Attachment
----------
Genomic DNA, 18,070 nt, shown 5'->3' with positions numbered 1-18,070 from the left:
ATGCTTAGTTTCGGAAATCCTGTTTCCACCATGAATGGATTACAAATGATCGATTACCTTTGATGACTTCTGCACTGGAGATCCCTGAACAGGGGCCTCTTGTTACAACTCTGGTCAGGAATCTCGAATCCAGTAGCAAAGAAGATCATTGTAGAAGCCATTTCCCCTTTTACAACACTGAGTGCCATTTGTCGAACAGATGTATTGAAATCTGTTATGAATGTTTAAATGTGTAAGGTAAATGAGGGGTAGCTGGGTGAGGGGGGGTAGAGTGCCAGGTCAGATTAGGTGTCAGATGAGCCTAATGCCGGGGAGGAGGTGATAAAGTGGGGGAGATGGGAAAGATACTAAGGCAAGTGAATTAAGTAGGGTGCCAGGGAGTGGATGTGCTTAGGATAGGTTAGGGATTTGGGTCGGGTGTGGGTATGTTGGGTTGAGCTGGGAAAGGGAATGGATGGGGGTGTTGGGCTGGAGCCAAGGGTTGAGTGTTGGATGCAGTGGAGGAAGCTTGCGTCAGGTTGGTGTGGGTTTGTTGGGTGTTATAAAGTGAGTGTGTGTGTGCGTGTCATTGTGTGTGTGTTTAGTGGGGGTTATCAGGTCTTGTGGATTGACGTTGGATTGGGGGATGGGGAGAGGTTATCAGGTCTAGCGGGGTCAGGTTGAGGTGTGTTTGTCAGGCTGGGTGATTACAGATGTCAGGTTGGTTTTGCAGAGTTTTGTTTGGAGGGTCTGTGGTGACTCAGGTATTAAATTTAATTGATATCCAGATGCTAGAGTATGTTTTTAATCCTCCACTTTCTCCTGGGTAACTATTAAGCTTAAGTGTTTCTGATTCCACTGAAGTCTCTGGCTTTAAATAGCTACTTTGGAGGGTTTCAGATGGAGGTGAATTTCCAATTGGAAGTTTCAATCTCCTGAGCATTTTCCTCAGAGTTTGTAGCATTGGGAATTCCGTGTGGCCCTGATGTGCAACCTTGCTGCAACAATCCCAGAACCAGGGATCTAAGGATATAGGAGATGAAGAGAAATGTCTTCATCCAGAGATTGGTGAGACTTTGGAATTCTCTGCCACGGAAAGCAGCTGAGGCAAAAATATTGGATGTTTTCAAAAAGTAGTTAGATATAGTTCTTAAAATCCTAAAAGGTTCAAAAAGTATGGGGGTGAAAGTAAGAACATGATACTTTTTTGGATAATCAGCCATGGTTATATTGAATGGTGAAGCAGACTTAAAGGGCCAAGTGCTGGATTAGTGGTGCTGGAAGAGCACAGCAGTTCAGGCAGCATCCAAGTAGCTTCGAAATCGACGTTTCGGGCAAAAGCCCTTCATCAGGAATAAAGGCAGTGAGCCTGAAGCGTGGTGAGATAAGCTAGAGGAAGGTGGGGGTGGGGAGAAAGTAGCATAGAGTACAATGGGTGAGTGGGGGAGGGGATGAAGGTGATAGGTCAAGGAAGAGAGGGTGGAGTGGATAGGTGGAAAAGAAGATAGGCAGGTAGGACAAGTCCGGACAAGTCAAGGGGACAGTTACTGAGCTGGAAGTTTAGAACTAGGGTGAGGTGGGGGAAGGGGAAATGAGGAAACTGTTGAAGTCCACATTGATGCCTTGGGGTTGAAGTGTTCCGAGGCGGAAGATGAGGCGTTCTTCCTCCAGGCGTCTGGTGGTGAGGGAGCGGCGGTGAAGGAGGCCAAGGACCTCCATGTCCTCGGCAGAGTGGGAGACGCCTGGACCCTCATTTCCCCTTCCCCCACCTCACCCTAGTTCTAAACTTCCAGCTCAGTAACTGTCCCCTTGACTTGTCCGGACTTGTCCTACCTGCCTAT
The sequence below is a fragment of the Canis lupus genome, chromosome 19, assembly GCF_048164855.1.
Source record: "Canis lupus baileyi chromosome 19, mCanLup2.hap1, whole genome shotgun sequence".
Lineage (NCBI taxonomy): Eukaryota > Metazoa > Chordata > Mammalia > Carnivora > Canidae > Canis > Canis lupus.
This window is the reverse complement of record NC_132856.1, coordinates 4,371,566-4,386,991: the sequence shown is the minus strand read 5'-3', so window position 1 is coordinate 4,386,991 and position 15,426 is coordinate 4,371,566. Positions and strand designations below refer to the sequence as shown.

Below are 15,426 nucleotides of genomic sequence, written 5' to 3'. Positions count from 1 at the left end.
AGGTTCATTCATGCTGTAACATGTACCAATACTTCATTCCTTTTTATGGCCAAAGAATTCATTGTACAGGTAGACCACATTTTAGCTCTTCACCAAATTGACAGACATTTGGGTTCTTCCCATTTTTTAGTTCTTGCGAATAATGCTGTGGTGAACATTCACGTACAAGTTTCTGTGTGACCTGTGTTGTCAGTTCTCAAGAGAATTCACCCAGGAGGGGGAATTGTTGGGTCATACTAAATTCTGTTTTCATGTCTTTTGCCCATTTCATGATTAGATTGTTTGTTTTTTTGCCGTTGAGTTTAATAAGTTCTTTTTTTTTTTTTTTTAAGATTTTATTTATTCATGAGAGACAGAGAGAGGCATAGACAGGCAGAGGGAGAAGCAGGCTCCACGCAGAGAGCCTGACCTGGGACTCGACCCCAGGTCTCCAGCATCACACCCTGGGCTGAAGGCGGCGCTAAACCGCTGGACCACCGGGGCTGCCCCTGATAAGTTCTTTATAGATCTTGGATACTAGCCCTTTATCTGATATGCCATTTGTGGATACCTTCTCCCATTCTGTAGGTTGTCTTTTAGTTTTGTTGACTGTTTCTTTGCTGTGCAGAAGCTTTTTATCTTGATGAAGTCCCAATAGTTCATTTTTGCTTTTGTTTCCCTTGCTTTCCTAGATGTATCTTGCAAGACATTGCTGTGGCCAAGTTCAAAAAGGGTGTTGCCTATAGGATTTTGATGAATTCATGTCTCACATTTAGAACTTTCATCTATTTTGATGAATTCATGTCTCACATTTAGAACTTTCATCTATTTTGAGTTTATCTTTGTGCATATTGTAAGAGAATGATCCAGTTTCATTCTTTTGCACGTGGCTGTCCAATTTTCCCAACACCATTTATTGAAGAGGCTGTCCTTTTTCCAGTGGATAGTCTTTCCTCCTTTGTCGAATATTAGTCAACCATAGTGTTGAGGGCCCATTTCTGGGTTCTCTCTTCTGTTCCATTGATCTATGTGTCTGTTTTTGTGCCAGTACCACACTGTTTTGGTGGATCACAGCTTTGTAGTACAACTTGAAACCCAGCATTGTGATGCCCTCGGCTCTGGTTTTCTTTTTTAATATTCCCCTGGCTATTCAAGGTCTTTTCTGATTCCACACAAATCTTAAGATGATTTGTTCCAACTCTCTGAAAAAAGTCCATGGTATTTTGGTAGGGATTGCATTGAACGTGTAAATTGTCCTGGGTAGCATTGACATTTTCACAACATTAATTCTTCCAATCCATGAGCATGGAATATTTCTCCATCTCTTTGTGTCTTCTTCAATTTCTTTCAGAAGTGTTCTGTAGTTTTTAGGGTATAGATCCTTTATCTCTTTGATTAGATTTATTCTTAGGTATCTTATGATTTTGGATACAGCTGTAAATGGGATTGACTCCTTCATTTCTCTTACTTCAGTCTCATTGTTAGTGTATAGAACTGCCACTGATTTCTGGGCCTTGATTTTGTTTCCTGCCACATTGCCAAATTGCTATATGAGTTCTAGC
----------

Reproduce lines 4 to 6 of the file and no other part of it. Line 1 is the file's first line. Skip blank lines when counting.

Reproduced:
Source record: "Canis lupus baileyi chromosome 19, mCanLup2.hap1, whole genome shotgun sequence".
Lineage (NCBI taxonomy): Eukaryota > Metazoa > Chordata > Mammalia > Carnivora > Canidae > Canis > Canis lupus.
This window is the reverse complement of record NC_132856.1, coordinates 4,371,566-4,386,991: the sequence shown is the minus strand read 5'-3', so window position 1 is coordinate 4,386,991 and position 15,426 is coordinate 4,371,566. Positions and strand designations below refer to the sequence as shown.